In the present study, we have clearly confirmed our hypothesis, since we have demonstrated using histological and biochemical analyses (gel electrophoresis and immunoblotting) that the relative expression of MHC-1 protein in soleus muscles is not altered by denervation in 129/SV, CD1, and C57BL/6 mice. We have confirmed that the variations observed at the level of the mRNAs should be interpreted with caution, since they do not reliably predict the changes observed at the protein level (47). A reduced MHC-1 ubiquitinylation (degradation) could explain the discrepancy between MHC-1 protein and mRNA levels, which we have observed in the denervated muscles. Our results are in agreement with those of a previous study, suggesting that denervation has very little impact on the accumulation of MHC-1 protein in mouse soleus muscles (60). Moreover, we have found that denervation combined with tenotomy, which, in addition, suppresses passive muscle tension, had no further effects on the percentage of MHC-1+ muscle fibers, despite a greater muscle fiber atrophy and a reduction in oxidative capacity. Other models of reduced neuromuscular activity (such as hindlimb suspension and microgravity) induced no change in the slow phenotype in the soleus muscles of C57BL/6 and CD1 mice (24, 51, 59). Therefore, it is tempting to conclude that neuromuscular activity, including neural input, passive stretch, and mechanical load, are not necessary for the maintenance of a normal expression of MHC-1 protein in mouse soleus muscles (the present study, Refs. 24, 51, 59, 60). SERCA-2a, whose expression is also coordinated with MHC-1, is also known not to be influenced by inactivity (52, 65).
It has been well accepted as a general dogma that innervation via the calcineurin signaling pathway, NFAT and MEF-2, plays an important role in the specification of the slow MHC phenotype (for review see Refs. 40, 49). However, our results do not support this dogma in mice, since denervation did not affect either the MHC-1 protein, or the NAFTc1 and MEF-2 transcription factors. Our observation was, in fact, in agreement with several previous studies, which have indicated that calcineurin activation or inhibition has little or no impact at all on the slow phenotype in the soleus muscles of mice (27, 30, 42, 43, 54). For instance, in a study that showed a significant effect of calcineurin inhibition, the percentage of slow-muscle fibers in the mouse soleus muscles showed only a very small decrease (65 to 56%) after several weeks of treatment with 50 mg/kg cyclosporin A, a drug known to inhibit calcineurin activity (27). In another study, genetic activation of calcineurin did not increase the percentage of slow-muscle fibers in mouse soleus muscle (54).
We have suggested previously that factors other than the neural input and calcineurin pathway may contribute to the establishment of the slow MHC phenotype in the regenerating soleus muscle in mice (30). One possibility is that the relative expression of MHC-1 protein in the mouse soleus muscles could be determined by some intrinsic properties of the muscle fibers, such as the type of muscle progenitor cells, which would be in agreement with the study of Rosenblatt et al. (48). It should be noted that human myoblasts, when differentiated in culture, are also able to express slow MHC in the absence of innervation (44). In this case, the slow muscle fibers in mouse soleus muscles would be committed during postnatal development (2) in a nerve-independent manner, in contrast to rat soleus muscles (1). The reason why mouse slow MHC protein phenotype is resistant to decreased neuromuscular activity could be that most of the slow soleus fibers come from primary myogenesis. It has been reported that muscle fibers derived from primary myotubes are less affected than those derived from secondary myotubes by mechanical loading (66). A second possibility that has recently emerging is that micro-RNA encoded by MHC-1 gene (miR-208b) should play an essential role in mouse soleus muscle, by repressing fast MHC protein (57). It should be noted that the invariance of mouse MHC protein phenotype with reduced neuromuscular activity is confined to muscles expressing MHC-1 protein. In contrast to the soleus muscle, a pure fast muscle in the mouse is sensitive to denervation, since there is a shift from a fast to slower MHC phenotype in the denervated EDL muscle (the present study, Ref. 47).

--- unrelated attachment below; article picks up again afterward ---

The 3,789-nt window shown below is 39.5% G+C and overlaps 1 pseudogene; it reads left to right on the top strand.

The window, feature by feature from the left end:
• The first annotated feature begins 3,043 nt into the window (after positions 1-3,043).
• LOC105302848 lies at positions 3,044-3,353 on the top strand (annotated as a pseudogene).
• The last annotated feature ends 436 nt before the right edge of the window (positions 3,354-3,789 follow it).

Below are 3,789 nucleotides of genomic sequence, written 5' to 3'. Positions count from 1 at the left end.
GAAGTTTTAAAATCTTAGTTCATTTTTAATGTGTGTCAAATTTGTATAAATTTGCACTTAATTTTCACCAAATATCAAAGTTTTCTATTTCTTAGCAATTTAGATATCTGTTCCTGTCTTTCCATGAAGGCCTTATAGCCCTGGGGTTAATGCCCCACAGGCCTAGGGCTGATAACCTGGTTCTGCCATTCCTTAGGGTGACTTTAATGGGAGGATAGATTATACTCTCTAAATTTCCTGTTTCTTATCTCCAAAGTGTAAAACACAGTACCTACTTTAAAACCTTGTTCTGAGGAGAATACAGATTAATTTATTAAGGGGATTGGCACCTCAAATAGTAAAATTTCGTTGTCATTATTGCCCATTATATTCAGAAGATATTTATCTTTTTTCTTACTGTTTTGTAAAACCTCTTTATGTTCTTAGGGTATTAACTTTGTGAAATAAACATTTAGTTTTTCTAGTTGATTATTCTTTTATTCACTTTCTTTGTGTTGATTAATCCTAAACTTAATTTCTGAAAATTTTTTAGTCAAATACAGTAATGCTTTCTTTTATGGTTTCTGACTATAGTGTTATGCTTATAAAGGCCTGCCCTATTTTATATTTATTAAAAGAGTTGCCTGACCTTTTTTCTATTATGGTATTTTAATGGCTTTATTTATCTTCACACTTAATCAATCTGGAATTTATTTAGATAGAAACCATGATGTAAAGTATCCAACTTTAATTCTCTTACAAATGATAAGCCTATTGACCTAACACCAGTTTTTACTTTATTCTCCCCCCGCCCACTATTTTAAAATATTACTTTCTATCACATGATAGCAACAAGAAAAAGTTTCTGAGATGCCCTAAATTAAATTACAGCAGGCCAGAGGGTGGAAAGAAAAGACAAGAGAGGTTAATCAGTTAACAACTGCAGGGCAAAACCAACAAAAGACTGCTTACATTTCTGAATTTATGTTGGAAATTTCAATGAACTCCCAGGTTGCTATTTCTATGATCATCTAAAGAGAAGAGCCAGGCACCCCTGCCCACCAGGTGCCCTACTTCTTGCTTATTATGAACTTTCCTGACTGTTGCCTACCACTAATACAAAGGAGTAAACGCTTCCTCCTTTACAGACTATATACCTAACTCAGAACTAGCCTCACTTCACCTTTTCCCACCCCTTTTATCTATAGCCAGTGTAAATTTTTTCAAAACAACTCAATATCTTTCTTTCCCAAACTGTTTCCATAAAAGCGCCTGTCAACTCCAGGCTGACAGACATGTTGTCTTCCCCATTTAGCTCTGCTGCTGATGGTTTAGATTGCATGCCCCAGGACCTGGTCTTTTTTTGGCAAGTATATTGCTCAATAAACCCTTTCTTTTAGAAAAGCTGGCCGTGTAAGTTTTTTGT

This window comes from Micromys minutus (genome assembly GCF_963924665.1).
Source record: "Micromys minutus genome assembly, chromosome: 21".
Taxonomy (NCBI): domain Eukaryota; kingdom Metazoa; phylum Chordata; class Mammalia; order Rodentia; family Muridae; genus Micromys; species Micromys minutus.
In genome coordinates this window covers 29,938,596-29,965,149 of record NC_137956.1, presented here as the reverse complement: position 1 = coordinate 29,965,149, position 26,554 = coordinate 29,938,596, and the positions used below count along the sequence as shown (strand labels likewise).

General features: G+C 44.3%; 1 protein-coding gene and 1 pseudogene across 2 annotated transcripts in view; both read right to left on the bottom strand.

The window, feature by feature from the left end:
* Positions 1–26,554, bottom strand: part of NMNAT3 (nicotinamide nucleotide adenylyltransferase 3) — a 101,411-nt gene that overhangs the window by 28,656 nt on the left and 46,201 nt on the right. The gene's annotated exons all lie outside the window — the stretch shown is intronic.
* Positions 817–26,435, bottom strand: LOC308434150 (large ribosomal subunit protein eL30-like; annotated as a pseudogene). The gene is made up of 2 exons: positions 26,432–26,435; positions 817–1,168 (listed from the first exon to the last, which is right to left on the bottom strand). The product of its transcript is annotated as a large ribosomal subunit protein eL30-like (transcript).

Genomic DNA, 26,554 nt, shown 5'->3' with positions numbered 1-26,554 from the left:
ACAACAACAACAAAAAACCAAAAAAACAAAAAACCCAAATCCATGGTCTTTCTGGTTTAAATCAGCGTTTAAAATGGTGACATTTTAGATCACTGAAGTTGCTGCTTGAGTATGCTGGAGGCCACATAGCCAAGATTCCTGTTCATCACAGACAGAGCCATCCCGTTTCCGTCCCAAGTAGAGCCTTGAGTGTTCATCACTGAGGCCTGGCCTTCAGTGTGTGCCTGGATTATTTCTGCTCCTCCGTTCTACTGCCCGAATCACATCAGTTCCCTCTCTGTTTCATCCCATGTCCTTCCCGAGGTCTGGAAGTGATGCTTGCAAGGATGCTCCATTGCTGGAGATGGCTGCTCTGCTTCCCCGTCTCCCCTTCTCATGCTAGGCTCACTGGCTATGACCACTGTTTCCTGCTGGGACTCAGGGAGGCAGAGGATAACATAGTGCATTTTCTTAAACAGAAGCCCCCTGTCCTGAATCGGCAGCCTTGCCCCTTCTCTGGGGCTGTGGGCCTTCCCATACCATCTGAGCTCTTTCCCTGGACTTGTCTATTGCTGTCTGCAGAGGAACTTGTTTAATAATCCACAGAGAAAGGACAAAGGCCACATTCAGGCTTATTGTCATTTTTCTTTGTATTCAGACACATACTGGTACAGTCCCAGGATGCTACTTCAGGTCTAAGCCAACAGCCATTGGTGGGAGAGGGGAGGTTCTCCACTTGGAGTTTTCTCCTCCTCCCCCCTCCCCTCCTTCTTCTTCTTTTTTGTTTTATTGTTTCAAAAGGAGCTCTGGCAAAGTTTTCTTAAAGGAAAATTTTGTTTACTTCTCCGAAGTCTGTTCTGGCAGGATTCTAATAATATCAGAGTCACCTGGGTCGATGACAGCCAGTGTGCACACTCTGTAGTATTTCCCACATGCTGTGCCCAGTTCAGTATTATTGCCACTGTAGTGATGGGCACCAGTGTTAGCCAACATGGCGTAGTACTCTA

Altered structural and biochemical muscle parameters in denervated mouse soleus muscle.
In contrast to the relatively high level of accumulation of the MHC-1 protein, analysis of contractile properties indicated that denervation triggered a clear deterioration in soleus muscle performance. Denervated muscles exhibited a 67% reduction in absolute Po compared with innervated muscles. This decrease in force can be explained by both a lower muscle mass (−37%) and a decreased specific force (−50%). Both MHC-1+ fibers and MHC-1− fibers (expressing MHC-2a protein) were equally atrophied in denervated mice and, therefore, contributed to muscle atrophy. The cause of this muscle atrophy might be the result of an upregulation of the ubiquitin-proteasome system and auto-phagy involved in protein degradation (36, 47), together with a reduced protein synthesis.
Moreover, Pmax was reduced by denervation (−81%) due to the decrease in maximal force production, maximal velocity of shortening, and optimal velocity. The reduced Pmax and velocity cannot be explained by an increased MHC-1 protein expression (unchanged MHC-1 protein expression). Usually, Pmax and velocity of shortening are related to myosin ATPase activity and MHC protein expression (10). It should be noted that the aging process and spinal cord injury also modify maximal velocity of shortening without inducing any corresponding change in MHC-1 protein expression (15, 35). Furthermore, the twitch kinetics were slower in denervated muscles (contraction and one-half relaxation times increased), indicating changes in the properties of the sarcoplasmic reticulum (41, 45).